We make the following contributions. First, we introduce ImageGraph, a visual-relational KG with 1,330 relations where 829,931 images are associated with 14,870 different entities. Second, we introduce a new set of visual-relational query types. Third, we propose a novel set of neural architectures and objectives that we use for answering these novel query types. This is the first time that deep CNNs and KG embedding learning objectives are combined into a joint model. Fourth, we show that the proposed class of deep neural networks are also successful for zero-shot learning, that is, creating relations between entirely unseen entities and the KG using only visual data at query time.

2 Related Work

We discuss the relation of our contributions to previous work with an emphasis on object detection, scene understanding, existing data sets, and zero-shot learning.

Relational and Visual Data

Answering queries in a visual-relational knowledge graph is our main objective. Previous work on combining relational and visual data has focused on object detection [20, 21, 22, 23, 24] and scene recognition [25, 26, 27, 28, 29] which are required for more complex visual-relational reasoning. Recent years have witnessed a surge in reasoning about human-object, object-object, and object-attribute relationships [30, 31, 32, 33, 20, 34, 35, 36]. The VisualGenome project [9] is a knowledge base that integrates language and vision modalities. The project provides a knowledge graph, based on WordNet, which provides annotations of categories, attributes, and relation types for each image. Recent work has used the dataset to focus on scene understanding in single images. For instance, Lu et al. [37] proposed a model to detect relation types between objects depicted in an image by inferring sentences such as “man riding bicycle." Veit et al. [17] propose a siamese CNN to learn a metric representation on pairs of textile products so as to learn which products have similar styles. There is a large body of work on metric learning where the objective is to generate image embeddings such that a pairwise distance-based loss is minimized [38, 39, 40, 41, 42]. Recent work has extended this idea to directly optimize a clustering quality metric [43]. Zhou et al. propose a method based on a bipartite graph that links depictions of meals to its ingredients. Johnson et al. [44] propose to use the VisualGenome data to recover images from text queries. ImageGraph is different from these data sets in that the relation types hold between different images and image annotated entities. This defines a novel class of problems where one seeks to answer queries such as “How are these two images related?" With this work, we address problems ranging from predicting the relation types for image pairs to multi-relational image retrieval.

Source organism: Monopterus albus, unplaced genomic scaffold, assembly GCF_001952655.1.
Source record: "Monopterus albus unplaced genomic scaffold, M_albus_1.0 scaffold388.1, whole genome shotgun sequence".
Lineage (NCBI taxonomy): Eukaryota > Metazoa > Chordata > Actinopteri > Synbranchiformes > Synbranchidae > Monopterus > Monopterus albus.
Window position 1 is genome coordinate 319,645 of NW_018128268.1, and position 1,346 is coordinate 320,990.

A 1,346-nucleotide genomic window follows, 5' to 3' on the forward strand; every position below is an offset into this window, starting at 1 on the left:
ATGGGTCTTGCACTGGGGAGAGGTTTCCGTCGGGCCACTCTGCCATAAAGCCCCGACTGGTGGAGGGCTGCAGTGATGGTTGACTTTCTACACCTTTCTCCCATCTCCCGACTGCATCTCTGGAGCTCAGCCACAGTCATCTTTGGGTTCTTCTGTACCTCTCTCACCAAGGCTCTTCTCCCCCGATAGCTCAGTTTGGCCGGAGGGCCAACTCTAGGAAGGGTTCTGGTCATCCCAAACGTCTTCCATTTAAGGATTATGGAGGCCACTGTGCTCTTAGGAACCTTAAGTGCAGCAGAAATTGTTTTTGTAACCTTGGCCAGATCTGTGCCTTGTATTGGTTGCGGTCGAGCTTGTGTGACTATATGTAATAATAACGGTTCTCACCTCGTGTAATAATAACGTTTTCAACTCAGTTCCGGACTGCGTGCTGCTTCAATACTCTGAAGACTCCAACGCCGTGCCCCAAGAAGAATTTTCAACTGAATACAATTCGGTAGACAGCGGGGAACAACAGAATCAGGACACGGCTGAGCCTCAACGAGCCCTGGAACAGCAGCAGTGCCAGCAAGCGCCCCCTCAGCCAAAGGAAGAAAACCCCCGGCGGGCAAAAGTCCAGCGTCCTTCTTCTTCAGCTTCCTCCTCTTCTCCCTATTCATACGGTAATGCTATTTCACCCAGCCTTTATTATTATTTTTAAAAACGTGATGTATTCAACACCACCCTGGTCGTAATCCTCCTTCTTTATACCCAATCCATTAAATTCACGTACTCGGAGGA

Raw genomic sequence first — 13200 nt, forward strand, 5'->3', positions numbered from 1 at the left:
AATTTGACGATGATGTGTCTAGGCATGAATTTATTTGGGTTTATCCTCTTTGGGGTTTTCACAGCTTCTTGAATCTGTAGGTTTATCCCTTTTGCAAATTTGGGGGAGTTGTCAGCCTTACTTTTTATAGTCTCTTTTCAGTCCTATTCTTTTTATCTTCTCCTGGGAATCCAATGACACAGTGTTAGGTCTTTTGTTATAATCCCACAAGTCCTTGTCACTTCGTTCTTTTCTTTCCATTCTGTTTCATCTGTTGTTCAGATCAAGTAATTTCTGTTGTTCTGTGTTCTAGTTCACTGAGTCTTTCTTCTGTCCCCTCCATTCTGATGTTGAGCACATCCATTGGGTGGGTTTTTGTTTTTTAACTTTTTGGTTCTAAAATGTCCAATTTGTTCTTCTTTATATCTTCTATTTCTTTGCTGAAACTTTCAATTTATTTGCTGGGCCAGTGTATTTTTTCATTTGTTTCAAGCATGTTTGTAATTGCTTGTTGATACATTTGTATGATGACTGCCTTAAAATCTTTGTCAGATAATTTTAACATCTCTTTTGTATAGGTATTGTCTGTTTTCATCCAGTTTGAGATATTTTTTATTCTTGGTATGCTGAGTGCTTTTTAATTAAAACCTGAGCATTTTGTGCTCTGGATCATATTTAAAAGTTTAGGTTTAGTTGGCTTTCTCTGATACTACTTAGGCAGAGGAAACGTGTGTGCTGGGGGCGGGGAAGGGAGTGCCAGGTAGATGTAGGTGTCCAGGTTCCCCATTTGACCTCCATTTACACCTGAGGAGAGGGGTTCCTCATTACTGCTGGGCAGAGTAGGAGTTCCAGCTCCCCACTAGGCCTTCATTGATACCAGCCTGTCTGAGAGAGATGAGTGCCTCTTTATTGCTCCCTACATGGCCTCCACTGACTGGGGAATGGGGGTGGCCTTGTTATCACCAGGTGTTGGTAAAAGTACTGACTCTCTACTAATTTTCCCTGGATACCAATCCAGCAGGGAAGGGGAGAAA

Entities Relations Triples Images
Train Valid Test Train Valid Test
FB15k [10] 14,951 1,345 483,142 50,000 59,071 0 0 0
ImageGraph 14,870 1,330 460,406 47,533 56,071 411,306 201,832 216,793
Table 1: Statistics of the knowledge graphs used in this paper.

Zero-shot Learning

We focus on exploring ways in which KGs can be used to find relationships between unseen images, that is, images depicting novel entities that are not part of the KG, and visual depictions of known KG entities. This is a form of zero-shot learning (ZSL) where the objective is to generalize to novel visual concepts without seeing any training examples. Generally, ZSL methods (e.g. [45, 46]) rely on an underlying embedding space, such as attributes, in order to recognize the unseen categories. However, in this paper, we do not assume the availability of such a common embedding space but we assume the existence of an external visual-relational KG. Similar to our approach, when this explicit knowledge is not encoded in the underlying embedding space, other works rely on finding the similarities through the linguistic space (e.g. [47, 37]), leveraging distributional word representations so as to capture a notion of taxonomy and similarity. But these works address scene understanding in a single image, i.e. these models are able to detect the visual relationships in one given image. On the contrary, our models are able to find relationships between different images and entities.

3 ImageGraph: A Visual-Relational Knowledge Graph